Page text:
Shopping Cart


We've tried them all. We own them all. They primarily work on stretching muscles and are not effective to align the spine. Some shouldn't be used if you have medical conditions.


We attached tennis and lacrosse balls to our board for stabilization. They were uncomfortable but did work to ease muscle knots. Unfortunately, there was no lasting power and within a few minutes the knots returned.  

We love large swiss balls. Super for exercising and stretching.

Balls, regardless of their size, do not align the spine.


Initially, inversion tables feel pretty good in lengthening the back. But many people SHOULD NOT use inversion tables if they have high blood pressure, circulation problems, hernias, detatched retinas, glaucoma or take blood thinners. They are a no-go if you have inner ear problems, vertigo, and should not be used if your are pregnant. People who are over weight have difficulty with them. They can cause damage to the neck, ankles, knees and hips.

For us, inversion tables carry too much risk to use in our clinic or with our patients.

They may lengthen the back but do not align the spine in rotation, lateral flexion or flexion .


These devices are muscle stretchers, primarily the front of the body, the abdominals.

We found them to feel pretty good temporarily, but do not fix crookedness. For many people, the arch is too high putting too much pressure on neck and the hips.

Back arch supports do not align the spine.


Should only be used on the upper back and do help working out muscle tension. They are really helpful on tight IT bands. They SHOULD NOT be used for the low back as they can really hurt the lumbar spine.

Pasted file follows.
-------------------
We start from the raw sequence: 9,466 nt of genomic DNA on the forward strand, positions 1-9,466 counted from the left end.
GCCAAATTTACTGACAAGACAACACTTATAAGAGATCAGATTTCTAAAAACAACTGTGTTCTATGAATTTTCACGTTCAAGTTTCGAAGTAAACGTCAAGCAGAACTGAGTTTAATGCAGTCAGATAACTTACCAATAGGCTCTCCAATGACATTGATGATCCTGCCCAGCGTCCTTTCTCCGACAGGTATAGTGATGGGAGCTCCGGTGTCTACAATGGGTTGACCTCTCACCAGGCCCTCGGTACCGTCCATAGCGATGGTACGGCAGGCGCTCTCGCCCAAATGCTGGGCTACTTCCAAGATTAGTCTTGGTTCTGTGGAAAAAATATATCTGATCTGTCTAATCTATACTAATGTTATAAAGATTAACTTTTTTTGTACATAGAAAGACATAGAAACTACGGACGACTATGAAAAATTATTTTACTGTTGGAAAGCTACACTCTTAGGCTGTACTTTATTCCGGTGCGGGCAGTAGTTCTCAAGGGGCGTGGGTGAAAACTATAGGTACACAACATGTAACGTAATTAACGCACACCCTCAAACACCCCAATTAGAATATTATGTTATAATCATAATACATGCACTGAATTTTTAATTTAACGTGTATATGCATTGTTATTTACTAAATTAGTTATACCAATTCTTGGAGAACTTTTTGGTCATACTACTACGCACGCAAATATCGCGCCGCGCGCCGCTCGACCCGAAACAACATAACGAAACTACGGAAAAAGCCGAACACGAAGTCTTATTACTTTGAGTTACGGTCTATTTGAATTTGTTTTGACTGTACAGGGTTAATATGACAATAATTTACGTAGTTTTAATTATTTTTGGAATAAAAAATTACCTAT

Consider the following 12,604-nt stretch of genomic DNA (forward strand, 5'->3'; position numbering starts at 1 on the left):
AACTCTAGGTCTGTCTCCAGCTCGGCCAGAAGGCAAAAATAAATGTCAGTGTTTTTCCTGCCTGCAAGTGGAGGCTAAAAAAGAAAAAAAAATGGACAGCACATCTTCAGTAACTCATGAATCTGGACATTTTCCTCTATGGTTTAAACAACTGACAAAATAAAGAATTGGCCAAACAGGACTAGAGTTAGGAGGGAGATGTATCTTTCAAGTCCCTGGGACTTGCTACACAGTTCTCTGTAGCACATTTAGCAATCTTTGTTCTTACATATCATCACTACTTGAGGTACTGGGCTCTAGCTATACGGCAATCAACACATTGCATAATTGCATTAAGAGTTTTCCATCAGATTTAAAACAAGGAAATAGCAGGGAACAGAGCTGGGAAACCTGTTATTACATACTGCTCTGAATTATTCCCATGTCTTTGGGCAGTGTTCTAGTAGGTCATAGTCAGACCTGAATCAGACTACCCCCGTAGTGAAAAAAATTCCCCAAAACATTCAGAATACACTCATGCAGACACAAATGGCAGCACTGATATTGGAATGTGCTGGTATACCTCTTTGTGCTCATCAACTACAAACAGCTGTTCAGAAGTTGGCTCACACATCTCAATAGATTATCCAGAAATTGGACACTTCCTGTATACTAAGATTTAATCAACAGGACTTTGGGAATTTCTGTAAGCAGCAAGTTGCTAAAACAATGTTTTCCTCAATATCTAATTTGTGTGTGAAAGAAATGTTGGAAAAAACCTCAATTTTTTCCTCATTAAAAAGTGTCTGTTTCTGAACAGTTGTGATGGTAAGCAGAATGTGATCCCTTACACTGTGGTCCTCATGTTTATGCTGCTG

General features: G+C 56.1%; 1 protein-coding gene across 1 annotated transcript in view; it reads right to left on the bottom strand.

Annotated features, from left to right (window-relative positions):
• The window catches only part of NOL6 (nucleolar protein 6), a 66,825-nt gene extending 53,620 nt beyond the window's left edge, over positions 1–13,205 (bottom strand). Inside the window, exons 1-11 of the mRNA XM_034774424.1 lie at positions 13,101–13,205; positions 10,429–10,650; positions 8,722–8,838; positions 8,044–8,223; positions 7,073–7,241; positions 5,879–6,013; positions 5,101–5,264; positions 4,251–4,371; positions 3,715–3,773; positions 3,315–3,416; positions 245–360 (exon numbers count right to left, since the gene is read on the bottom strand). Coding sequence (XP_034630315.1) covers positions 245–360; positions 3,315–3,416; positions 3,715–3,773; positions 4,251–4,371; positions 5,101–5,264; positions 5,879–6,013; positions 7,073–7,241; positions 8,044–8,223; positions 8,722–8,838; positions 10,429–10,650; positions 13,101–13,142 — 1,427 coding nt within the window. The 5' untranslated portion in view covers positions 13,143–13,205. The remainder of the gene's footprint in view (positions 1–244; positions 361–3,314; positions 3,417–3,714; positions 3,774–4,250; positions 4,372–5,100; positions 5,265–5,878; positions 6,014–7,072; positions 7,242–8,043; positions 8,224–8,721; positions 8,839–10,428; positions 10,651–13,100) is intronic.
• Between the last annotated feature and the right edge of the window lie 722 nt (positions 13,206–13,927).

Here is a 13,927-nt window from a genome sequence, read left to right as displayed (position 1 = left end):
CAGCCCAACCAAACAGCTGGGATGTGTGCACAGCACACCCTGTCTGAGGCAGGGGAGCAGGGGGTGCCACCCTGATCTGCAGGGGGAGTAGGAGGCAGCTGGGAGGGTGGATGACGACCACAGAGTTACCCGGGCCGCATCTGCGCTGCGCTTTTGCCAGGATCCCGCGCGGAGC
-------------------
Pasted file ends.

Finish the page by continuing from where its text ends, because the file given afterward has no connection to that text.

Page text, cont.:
Foam rollers do not align the spine.


These supports pull the shoulders back and work well to stabilize a shoulder if it is injured.

There are two problems with these "posture correctors". They are uncomfortable on the front of the shoulders and can irratate the skin without using a tee shirt underneath.

More important though, they can cause inflammation to the axilla lymph nodes (in the arm pits) and continuous pressure can cause the lymph nodes to become swollen and tender. This is not good.

The other problem with bracing like this is you are relying on an external force to keep your shoulders back, not your own body. It temporarily gives your the impression of good posture. Your shoulders instantly return to their slouched position when you take it off.

Shoulder harnesses do not align the spine.


Recently introduced to the market are electronic posture reminders. In a nutshell, you either adhere a device to your back, or to your label, and each time you slouch forward they vibrate as a means to retrain your body to sit or stand more upright. Fantastic idea!

The problem is, they do not "fix" your posture. You can have terrible posture and if you extend yourself back, youre all set.

Once your posture has been improved, your spine aligned, THEN these devices make sense. Retrain your body to sit or stand upright.


Because of the unique design of PurePosture where specific vertebra are on top of the risers, while others are off and free of the risers, it lengthen the spinal ligaments which allow for the spinal joints to glide and move into correct position.

Our design, with a space in between the risers to accommadate the spinous processes of each vertebra, will level out any rotation, flexion or lateral flexion of individual vertebra.

This is what aligns the spine. Each vertebra is gently moved into it's correct position.


How many of these do you own or have you tried?